Four days after that, they added left-hander Stephen Gonsalves off waivers from the Mets. This will come as a shock, but his ERA last year was 6.57. Desperation, etc ...

On Sunday, they went trawling once again and hauled up Robert Stock. He throws 100 mph and posted an ERA of 10.13 last year. Have we mentioned how desperate they are yet?

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That quartet joined a pile of arms you've never heard of in what might already be the worst top-to-bottom Red Sox pitching staff of our lifetimes.

I understand that Chaim Bloom was not allowed to spend money this winter and that the team he ultimately crafts in his image won't look anything like this one, but in the meantime, this is the best they could do? It feels like we're being trolled, one terrible signee at a time.

Over the weekend, the Red Sox were embarrassed by the woeful Baltimore Orioles, losers of over 220 games since 2018. After a 13-2 annihilation on opening night to start things right, they dropped decisions of 7-2 and 7-4 to a team that not only batted Jose Iglesias third, but didn't pay a price for it when he went 7 for 13.

The rotation we all knew would be a problem that couldn't get out of its own way. Martin Perez allowed five runs in five innings on Saturday, while Ryan Weber followed up with six runs in 3.2 innings on Sunday. That's called giving your team no chance, and don't worry, there's more where that came from, because they open a home-and-home series with the Mets on Monday night that will feature two openers.

Left-hander Josh Osich, Bloom's very first signing, will take the ball for an inning or two on Monday, followed by Matt Hall on Tuesday. Osich's lifetime ERA of 4.86 is positively Gibson-ian on this staff, while Hall's 9.48 fits like a rancid, festering glove.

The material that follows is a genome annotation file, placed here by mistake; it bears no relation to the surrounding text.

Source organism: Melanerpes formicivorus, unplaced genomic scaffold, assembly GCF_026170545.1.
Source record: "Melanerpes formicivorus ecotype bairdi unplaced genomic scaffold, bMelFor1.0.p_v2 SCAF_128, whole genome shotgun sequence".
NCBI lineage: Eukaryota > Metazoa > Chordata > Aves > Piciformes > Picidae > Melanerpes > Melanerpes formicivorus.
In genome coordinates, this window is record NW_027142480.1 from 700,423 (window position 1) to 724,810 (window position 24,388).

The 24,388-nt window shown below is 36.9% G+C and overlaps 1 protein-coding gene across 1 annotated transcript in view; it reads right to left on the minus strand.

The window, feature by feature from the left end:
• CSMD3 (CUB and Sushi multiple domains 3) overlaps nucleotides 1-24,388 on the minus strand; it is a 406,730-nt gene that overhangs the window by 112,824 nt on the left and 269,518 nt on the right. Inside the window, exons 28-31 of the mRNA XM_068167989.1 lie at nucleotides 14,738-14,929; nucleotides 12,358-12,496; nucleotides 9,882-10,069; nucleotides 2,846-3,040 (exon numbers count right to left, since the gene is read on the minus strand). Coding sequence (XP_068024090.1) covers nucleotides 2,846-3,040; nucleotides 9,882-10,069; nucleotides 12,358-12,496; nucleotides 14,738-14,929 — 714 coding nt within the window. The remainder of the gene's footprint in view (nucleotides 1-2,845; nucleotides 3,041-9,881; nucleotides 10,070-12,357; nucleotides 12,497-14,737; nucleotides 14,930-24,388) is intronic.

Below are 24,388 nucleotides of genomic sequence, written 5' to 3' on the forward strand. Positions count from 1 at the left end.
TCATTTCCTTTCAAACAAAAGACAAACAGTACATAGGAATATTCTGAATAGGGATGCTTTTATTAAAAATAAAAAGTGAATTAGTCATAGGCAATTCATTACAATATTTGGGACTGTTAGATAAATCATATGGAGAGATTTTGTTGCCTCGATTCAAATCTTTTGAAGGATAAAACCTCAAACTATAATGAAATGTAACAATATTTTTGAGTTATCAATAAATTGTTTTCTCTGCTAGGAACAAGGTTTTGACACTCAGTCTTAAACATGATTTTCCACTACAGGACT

A year ago, Chris Sale fronted the rotation, followed by former Cy Young Award winners David Price and Rick Porcello. Left-hander Eduardo Rodriguez was on his way to 19 victories, and right-hander Nathan Eovaldi was recovering from an elbow procedure the team hoped would unlock his 100 mph fastball in time to make an impact on the playoff race.

Now Eovaldi is their only sure thing, because E-Rod has been sidelined by a heart condition following his bout with COVID-19, Sale is done until maybe 2022 following Tommy John surgery, Price is sitting out the season with the Dodgers, and Porcello is coming off a Mets debut that saw him allow six runs in two innings, so at least they got one thing right.

The names in support do not inspire confidence. Yoan Aybar. Austin Brice. Kyle Hart. Chris Mazza. Jeffrey Springs. Phillips Valdez. These are some possible reinforcements on one of baseball's most expensive rosters. If you're wondering why Dave Dombrowski lost his job, there's your answer.

The Red Sox will undoubtedly continue sorting through the 6.00 ERA bin like old cassettes at Good Vibrations. Maybe they'll find someone usable. More likely, we'll just keep watching this parade of the well-intentioned but overmatched.

Are three games enough to declare a season a lost cause? It sure felt that way over the weekend, because no matter how many teams are allowed into the playoffs, it won't be enough to justify watching this pitching staff in October.